In the lower basin, flood control and water management offer major opportunities to increase economic productivity. Farmers practicing shifting cultivation on the uplands and the rice growers on the rain-fed lowlands are able, under normal conditions, to grow only one crop a year, taking advantage of wet-season precipitation. Half of the cultivated land is dependent upon some form of inundation by flood waters. Control of water, however, makes it possible to store water during the dry season and to use this water to produce a second or third crop. In addition, irrigation combined with flood control has improved the cultivable land by reducing the losses and delays caused by floodwaters pouring over the river’s banks. Where storage facilities and the degree of downward slope are favourable, small-scale hydroelectric power facilities have been developed.

Mekong River Cruise

Mekong River Economy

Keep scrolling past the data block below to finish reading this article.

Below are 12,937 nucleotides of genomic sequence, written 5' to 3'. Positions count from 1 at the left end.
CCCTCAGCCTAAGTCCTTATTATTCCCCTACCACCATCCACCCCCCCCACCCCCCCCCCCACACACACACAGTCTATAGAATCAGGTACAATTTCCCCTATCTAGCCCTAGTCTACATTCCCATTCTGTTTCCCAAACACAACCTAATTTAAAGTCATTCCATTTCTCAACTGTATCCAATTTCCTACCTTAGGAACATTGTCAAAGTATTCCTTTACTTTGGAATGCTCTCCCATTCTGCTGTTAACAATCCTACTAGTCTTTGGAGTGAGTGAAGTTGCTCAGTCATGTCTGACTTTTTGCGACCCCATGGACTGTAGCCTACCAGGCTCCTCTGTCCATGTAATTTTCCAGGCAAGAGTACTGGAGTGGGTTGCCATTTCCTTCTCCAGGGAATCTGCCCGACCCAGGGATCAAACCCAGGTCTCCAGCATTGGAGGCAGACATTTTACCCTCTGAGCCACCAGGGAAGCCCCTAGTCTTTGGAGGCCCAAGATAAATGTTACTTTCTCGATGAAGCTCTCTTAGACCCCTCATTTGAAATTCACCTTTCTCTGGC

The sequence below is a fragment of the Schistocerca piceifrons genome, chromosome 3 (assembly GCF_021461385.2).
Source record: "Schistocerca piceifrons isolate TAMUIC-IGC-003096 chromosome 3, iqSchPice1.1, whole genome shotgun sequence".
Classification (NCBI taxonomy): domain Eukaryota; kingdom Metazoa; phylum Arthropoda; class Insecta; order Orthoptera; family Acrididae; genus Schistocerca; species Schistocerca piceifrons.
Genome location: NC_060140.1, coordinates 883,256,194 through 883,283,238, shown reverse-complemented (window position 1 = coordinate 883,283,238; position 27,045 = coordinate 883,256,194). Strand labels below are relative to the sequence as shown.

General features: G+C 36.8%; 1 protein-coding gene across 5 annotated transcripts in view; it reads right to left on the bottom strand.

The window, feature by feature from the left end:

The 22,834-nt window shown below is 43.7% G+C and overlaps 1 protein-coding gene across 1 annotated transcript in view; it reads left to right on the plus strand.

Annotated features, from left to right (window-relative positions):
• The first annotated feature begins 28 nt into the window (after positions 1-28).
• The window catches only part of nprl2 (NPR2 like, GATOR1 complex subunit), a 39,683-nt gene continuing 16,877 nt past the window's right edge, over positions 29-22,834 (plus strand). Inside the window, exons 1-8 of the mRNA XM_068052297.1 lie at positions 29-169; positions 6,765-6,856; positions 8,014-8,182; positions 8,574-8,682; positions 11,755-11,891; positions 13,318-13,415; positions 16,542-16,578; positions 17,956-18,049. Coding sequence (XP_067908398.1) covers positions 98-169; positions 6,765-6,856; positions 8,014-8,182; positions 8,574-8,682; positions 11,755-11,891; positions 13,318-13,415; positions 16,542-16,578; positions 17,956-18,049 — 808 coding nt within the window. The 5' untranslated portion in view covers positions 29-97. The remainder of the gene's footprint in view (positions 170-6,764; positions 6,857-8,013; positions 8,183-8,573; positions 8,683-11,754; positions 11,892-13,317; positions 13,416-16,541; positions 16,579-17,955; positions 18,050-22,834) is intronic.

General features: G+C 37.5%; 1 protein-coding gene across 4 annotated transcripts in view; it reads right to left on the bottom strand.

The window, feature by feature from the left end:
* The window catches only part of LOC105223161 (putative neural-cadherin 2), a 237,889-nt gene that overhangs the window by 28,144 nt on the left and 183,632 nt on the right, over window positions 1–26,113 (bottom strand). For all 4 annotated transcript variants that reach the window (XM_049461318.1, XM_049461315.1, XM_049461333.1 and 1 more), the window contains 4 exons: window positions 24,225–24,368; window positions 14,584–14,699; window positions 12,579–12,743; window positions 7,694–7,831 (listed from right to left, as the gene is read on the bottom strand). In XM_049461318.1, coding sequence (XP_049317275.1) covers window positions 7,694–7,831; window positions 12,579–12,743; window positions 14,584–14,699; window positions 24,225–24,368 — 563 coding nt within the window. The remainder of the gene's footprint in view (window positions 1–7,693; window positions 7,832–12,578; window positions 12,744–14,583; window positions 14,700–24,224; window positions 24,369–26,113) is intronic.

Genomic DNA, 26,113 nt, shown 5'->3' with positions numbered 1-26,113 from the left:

Much of this development work has been undertaken under the auspices of the Interim Committee for Coordination of Investigations of the Lower Mekong Basin (Mekong Committee), organized in 1957 by Cambodia, Laos, Thailand, and South Vietnam. (After 1975 Vietnam replaced South Vietnam on the committee, and Cambodia ceased to participate, although Cambodia has resumed membership since 1991.) The committee has sponsored a series of preinvestment and general scientific investigations and has undertaken construction of a number of water projects. These projects include the multipurpose dam near Nam Phong in northeastern Thailand and the hydroelectric dam at Nam Ngum in Laos. The countries of the commission have continued to cooperate despite the political stresses produced by the war in Vietnam and its aftermath and have enlisted the assistance of other countries and international organizations.